BY TESSA WEBB

Given the complicated political system of the United States, and that the Supreme Court was established in 1789, I can not possibly explain the nuances and history of this institution in just a few hundred words. But hopefully, this simplified guide acts as an entry point for those who are interested in finding out more about the SCOTUS. 

The Supreme Court of the United States (SCOTUS) is the highest court in the USA. The American system of “checks and balances” whereby each part of the government is able to prevent the other parts from gaining too much power, incorporates three branches; 

  • the judiciary, which deals with the interpretation of the law (the SCOTUS)
  • the executive (the President) 
  • the legislative which creates the law (Congress, which is made up of the Senate and the House of Representatives) 

The decisions issued by the Supreme Court have had a massive impact on civil rights and freedoms. SCOTUS has been on both sides of history; In Dred Scott v. Sandford (1857), the Judges voted to uphold slavery. However, they have also expanded rights such as desegregating schools in Brown V. Board of Education (1954) and legalizing same-sex marriage with Obergefell V. Hodges (2015)

The Supreme Court is made up of 9 judges, who are not elected by the people. Each judge is appointed by the President at the time of their seat opening up, and their appointment is confirmed if the majority of the 100-person Senate votes in favor. These appointments last a lifetime, with seats only opening when a judge passes or (very rarely) resigns. 

This element of the Supreme Court was brought to international attention by the passing of Ruth Bader Ginsburg. Not only was her passing a monumental occasion due to the impact that she had throughout her lifetime, but it also gave the President at the time Donald Trump the opportunity to select her replacement, conservative Amy Coney Barrett. Earlier in his presidency, Trump replaced resigning Anthony Kennedy with Brett Kavanaugh after a controversial appointment process involving allegations against Justice Kavanaugh of sexual assault

On June 30th, Kentanji Brown Jackson was sworn in as the newest member of the Supreme Court after Stephen Byer stepped down. This appointment by current President Joe Biden made history as she became the first Black female to serve on the SCOTUS.

The recently appointed Associate Justice Ketanji Brown Jackson

Perhaps the greatest power invested in the SCOTUS is known as “judicial review”. This grants these 9 individuals the ability to judge if a decision contradicts the Constitution (or not). Ironically, this power was not granted to them explicitly in the Constitution but established as precedent in Marbury VS Madison, a court case that took place in 1803. If a certain law or right is ruled to be guaranteed in the constitution, then states must uphold it. 

When the Supreme Court issues a decision, Justices who agree with the ruling the majority reaches are known as “concurring”, while those who are in opposition are “dissenting”. Either way, they can write and share their legal opinion on the case in a public statement. Even dissenting opinions can be greatly politically impactful, shaping the legal logic of the future. 

As well as having their own ideological perspectives and political leanings, Judges generally fit into one of two legal categories; originalists, or living constitutionalists. Originalists attempt to interpret the Constitution based on the intentions of the Founding Fathers when they wrote the text and believe that the Constitution is a static document that should not change. Living constitutionalists attempt to interpret the Constitution in the context of the current time, arguing it can evolve to keep up with society’s changes.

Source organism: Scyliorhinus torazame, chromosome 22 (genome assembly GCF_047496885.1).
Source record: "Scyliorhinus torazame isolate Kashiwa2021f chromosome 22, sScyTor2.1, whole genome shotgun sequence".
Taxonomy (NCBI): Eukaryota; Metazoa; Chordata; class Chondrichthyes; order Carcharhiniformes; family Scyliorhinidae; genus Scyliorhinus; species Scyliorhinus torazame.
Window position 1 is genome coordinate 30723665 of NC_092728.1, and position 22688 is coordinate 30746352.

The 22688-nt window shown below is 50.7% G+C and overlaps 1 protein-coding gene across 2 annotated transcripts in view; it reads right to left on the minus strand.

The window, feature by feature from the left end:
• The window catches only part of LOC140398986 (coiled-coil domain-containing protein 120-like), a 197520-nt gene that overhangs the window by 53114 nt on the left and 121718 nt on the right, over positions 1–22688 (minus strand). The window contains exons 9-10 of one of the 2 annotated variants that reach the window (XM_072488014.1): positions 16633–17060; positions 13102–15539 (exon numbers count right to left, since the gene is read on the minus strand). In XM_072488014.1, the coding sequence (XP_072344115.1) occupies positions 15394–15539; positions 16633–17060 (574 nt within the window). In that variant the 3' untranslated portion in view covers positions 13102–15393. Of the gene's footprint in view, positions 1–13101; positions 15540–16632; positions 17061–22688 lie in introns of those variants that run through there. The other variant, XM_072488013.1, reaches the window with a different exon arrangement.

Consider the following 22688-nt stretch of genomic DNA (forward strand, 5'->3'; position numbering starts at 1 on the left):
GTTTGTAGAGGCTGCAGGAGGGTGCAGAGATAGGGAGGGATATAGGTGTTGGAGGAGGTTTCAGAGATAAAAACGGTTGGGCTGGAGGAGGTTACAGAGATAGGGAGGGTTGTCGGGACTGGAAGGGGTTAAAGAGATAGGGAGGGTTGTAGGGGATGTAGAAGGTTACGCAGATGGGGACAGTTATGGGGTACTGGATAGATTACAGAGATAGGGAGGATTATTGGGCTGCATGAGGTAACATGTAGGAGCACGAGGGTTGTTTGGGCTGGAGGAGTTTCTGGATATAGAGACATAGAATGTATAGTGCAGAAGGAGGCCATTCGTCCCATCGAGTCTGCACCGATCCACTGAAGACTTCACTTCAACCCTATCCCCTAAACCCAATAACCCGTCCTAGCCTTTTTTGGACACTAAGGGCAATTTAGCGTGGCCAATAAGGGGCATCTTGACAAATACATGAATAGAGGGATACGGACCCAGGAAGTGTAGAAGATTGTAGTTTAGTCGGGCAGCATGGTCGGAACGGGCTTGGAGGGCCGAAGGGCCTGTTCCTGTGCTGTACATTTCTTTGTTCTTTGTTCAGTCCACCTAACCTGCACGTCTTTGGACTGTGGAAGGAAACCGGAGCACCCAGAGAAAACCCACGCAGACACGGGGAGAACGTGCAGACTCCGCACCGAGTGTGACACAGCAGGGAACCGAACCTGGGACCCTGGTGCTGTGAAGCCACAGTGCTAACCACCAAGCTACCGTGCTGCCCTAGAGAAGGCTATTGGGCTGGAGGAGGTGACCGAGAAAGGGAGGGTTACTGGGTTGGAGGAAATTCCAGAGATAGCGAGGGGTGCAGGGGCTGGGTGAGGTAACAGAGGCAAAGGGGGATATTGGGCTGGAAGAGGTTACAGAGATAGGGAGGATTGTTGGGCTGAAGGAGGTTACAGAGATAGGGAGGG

Front row, left to right: Associate Justice Samuel A. Alito, Jr., Associate Justice Clarence
Thomas, Chief Justice John G. Roberts, Jr., Associate Justice Stephen G. Breyer, and Associate
Justice Sonia Sotomayor. Back row, left to right: Associate Justice Brett M. Kavanaugh,
Associate Justice Elena Kagan, Associate Justice Neil M. Gorsuch, and Associate Justice Amy
Coney Barrett. (Image credit: Library of Supreme Court)

The current court is considered a 6-3 conservative majority. This ideological composition is reflected in the recent wave of decisions, with the most high profile being the overturning of Roe V Wade (1973) on the 24th of June with their Dobbs V Jackson Women’s Health Organization (2022) ruling. 

This ruling does not make abortion illegal in the USA but declares it up to individual states to decide their own laws. This is a demonstration of the American Federal system in action, whereby powers are divided between being held at a national level (controlled by the President and Congress) and being left to state governments. Many states had trigger laws which immediately shut down providers and criminalized abortion as soon as the ruling was reached.

Protestors outside the Supreme Court, 2022 (Bloomberg)

This is the first time in US history that the protection to the right of a US citizen has been repealed, and has sparked fears that other rights protected based on the same legal logic may soon also be overturned. This includes the right to same-sex and interracial marriage. 

The judiciary was once considered the least dangerous branch to the political rights of US citizens by the Founding Fathers, with Alexander Hamilton stating in the Federalist Papers that it had “no influence over either the sword (war-making, like the executive branch) or the purse (like congress, the legislative branch).” But as decisions roll in, there is no doubt that these 9 unelected Justices are having a huge role in shaping the future of the USA. Unfortunately, it is a future that is beginning to look more and more like the past.

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